The moral tug-of-war between reporting a homicide and remaining silent lies at the core of Radu Muntean’s lean, absorbing anti-thriller “One Floor Below.” Like a pot set to bubble only every few seconds, the drama is tightly measured to ensure a controlled level of tension that remains discreetly constant, nicely melding with Muntean’s skilled construction of three-dimensional bourgeois life. The helmer’s affinity for young, middle-class relationship stories is expanded here, and the confidence he gives his actors, as always, serves him well. While understated, “One Floor Below” non-judgmentally homes in on a weighty theme and deserves a high place on the fest circuit.
The camera almost never leaves Sandu Patrascu (Teodor Corban), but it’s not quite accurate to say audiences see the action through his eyes — rather, the character’s steady presence forces us to question his motivation without condemning him. He’s a perfectly “normal” guy, sharing a business with his wife, Olga (Oxana Moravec), as car-registration expediters, lavishing attention on his golden Lab, Jerry, and being a decent dad to his son, Matei (Ionut Bora). While going home, he hears a violent argument in a first-floor apartment between Laura (Maria Popistasu) and her horny, married neighbor on the second floor, Vali (Iulian Postelnicu). Lingering a little longer than he should in the hall, Sandu encounters Vali exiting.
Later that day, Sandu gets word that Laura is dead, possibly murdered. The police come to question the building’s occupants, and Sandu stays mum, not even telling Olga about the argument, although there’s little doubt in either his mind or the viewer’s that Vali murdered Laura. But maybe, just maybe, if Sandu doesn’t say a word, it will all blow over.
Muntean and co-scripters Alexandru Baciu and Razvan Radulescu are never explicit about what Sandu is thinking (this wouldn’t be a Romanian film if they were): Is he protecting his family? Himself? An undercurrent of so much of new Romanian cinema has been the need to strip bare how people treat each other as fellow human beings, a theme that “One Floor Below” subtly examines not via the murder, but through Sandu’s lack of a sense of the common good: Keep your head down, don’t get involved — a message hardly limited to one Balkan nation.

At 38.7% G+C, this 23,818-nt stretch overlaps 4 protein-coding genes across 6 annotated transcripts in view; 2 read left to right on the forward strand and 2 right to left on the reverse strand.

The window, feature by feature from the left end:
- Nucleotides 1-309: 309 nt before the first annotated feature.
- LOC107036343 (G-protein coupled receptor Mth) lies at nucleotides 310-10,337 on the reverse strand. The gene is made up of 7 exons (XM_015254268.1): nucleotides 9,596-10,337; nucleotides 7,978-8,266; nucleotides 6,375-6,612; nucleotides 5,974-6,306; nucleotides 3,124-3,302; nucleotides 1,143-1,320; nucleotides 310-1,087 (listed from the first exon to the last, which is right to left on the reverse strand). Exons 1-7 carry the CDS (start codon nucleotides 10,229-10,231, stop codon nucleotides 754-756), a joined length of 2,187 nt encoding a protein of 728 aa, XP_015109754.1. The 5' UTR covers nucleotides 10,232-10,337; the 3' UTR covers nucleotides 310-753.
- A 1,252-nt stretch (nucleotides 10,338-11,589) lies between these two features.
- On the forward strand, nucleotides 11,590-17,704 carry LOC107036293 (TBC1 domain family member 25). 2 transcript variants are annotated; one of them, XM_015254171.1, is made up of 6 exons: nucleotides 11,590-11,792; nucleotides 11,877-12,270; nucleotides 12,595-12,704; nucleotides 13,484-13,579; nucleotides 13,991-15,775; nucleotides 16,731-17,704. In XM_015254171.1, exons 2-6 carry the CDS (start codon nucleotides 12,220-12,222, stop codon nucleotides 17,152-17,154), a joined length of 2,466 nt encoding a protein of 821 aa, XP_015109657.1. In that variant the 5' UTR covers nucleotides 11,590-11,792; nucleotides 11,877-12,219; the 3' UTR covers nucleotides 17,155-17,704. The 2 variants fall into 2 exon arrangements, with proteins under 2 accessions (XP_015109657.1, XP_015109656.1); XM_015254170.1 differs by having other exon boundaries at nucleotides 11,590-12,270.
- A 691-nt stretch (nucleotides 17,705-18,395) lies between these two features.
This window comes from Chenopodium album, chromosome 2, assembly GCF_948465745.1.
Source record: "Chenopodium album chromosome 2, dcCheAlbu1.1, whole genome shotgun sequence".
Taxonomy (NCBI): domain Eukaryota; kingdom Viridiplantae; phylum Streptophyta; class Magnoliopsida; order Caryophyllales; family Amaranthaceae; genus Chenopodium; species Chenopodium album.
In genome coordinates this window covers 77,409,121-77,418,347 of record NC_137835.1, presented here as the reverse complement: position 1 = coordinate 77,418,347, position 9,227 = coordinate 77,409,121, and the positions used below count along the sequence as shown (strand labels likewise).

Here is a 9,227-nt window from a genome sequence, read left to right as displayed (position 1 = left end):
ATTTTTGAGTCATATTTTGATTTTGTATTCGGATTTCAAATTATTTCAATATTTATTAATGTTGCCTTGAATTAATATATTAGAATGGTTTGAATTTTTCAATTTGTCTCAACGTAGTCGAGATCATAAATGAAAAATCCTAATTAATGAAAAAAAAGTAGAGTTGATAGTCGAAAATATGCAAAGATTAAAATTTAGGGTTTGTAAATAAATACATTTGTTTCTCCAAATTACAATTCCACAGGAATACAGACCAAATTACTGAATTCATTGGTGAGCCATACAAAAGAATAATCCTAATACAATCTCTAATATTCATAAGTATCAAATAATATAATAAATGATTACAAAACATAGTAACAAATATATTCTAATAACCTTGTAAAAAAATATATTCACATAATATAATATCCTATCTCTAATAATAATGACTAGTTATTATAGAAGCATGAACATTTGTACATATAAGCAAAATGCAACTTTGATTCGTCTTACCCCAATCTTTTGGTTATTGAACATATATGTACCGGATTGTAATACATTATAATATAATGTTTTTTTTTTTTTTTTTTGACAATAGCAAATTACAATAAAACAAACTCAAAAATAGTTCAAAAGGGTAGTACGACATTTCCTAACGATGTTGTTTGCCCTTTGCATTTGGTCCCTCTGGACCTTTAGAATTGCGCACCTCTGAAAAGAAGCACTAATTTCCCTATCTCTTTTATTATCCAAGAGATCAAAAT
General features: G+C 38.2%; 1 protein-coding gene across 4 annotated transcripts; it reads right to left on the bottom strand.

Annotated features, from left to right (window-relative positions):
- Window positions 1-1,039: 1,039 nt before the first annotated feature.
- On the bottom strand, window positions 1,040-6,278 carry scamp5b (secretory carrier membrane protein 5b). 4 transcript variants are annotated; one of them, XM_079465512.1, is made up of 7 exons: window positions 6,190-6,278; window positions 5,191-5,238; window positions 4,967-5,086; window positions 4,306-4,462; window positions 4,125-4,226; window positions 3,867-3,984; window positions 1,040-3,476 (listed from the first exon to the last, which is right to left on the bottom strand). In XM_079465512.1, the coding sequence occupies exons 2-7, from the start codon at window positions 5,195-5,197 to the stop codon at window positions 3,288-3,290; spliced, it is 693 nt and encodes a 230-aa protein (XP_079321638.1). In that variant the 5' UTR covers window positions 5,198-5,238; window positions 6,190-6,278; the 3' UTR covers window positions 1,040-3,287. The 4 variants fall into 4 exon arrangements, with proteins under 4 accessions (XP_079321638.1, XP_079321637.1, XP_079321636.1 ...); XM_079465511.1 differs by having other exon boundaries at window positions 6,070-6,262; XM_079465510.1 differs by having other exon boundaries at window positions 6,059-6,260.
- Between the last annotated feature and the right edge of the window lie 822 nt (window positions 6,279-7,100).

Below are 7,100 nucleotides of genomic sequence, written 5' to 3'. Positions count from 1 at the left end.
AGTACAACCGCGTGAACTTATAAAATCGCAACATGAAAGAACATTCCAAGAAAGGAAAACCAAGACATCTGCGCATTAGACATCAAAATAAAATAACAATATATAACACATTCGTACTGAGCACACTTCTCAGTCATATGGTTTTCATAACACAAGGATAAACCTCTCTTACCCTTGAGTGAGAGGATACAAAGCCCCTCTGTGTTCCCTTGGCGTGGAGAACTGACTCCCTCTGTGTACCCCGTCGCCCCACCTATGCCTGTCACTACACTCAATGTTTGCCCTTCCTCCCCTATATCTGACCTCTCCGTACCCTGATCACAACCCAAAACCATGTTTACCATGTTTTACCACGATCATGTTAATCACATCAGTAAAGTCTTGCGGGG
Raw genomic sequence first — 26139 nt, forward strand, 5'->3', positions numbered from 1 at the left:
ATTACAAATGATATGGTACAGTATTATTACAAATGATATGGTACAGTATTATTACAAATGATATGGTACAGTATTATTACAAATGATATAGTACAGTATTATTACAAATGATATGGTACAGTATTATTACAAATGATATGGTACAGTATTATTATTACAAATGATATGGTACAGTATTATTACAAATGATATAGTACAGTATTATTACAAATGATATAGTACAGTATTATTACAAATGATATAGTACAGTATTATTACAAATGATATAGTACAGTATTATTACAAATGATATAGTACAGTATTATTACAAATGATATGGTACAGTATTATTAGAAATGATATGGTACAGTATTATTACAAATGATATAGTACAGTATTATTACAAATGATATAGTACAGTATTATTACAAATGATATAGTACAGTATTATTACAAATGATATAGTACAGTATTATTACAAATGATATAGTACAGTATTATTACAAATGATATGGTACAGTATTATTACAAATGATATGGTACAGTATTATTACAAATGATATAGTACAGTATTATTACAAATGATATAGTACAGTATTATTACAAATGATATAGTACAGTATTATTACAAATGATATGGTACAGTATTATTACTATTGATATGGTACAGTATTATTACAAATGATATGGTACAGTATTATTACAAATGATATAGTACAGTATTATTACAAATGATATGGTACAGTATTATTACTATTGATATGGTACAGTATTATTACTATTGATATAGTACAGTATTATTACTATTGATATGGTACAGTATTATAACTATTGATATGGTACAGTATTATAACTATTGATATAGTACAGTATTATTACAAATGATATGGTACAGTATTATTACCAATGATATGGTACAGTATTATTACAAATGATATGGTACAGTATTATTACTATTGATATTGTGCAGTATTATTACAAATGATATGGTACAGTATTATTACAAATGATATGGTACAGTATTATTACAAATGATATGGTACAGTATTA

But Vali lives in the same building, and he’s not going away. He hangs around, a figure of quiet menace with a s–t-eating grin that’s designed to make Sandu uneasy. Then he asks Sandu to help with his car registration, and ingratiates himself in the family by connecting Matei’s Xbox and offering computer advice. Vali is wondering why Sandu didn’t turn him in, Sandu is wondering whether Vali is a threat to his family, and tension is building on all sides.
A good life, an average life, is severely shaken, and Sandu’s quandary — to tell or not to tell — channels directly into his conscience. What works so well in “One Floor Below” is how Muntean sets this dilemma off against the Patrascus’ daily existence: They have friends and family, Olga helps Matei with his math homework, Sandu enters Jerry in a canine contest. At the registration office the people know and like him; he has a sense of humor — his private phone ring is a recording of Ceaucescu’s voice. Is a sense of societal responsibility a necessary component of a decent fellow?
The script’s ability to keep all these ideas in play while maintaining a satisfyingly low-key approach speaks to its strengths, reinforced by the way the camera constantly privileges Sandu with frequent shallow focus and lighting. Corban, still best known for “12:08 East of Bucharest,” warrants the camera’s attention, delivering a performance in which the interior struggles exist just under the skin. He’s a fully developed character, and his near-omnipresence, within a limited span of time, increases the sense of pressures doggedly wearing at his soul. Postelnicu’s chilling aura, steeped in menacing smugness, lingers even when he’s offscreen.
Muntean again works with his usual tech collaborators (d.p. Tudor Lucaciu and editor Alexandru Radu), achieving a degree of minimalism that never feels empty or trying. His characters are the focus, and through them, a regular life becomes weighted with a moral dilemma of quasi-Dostoevskian proportions.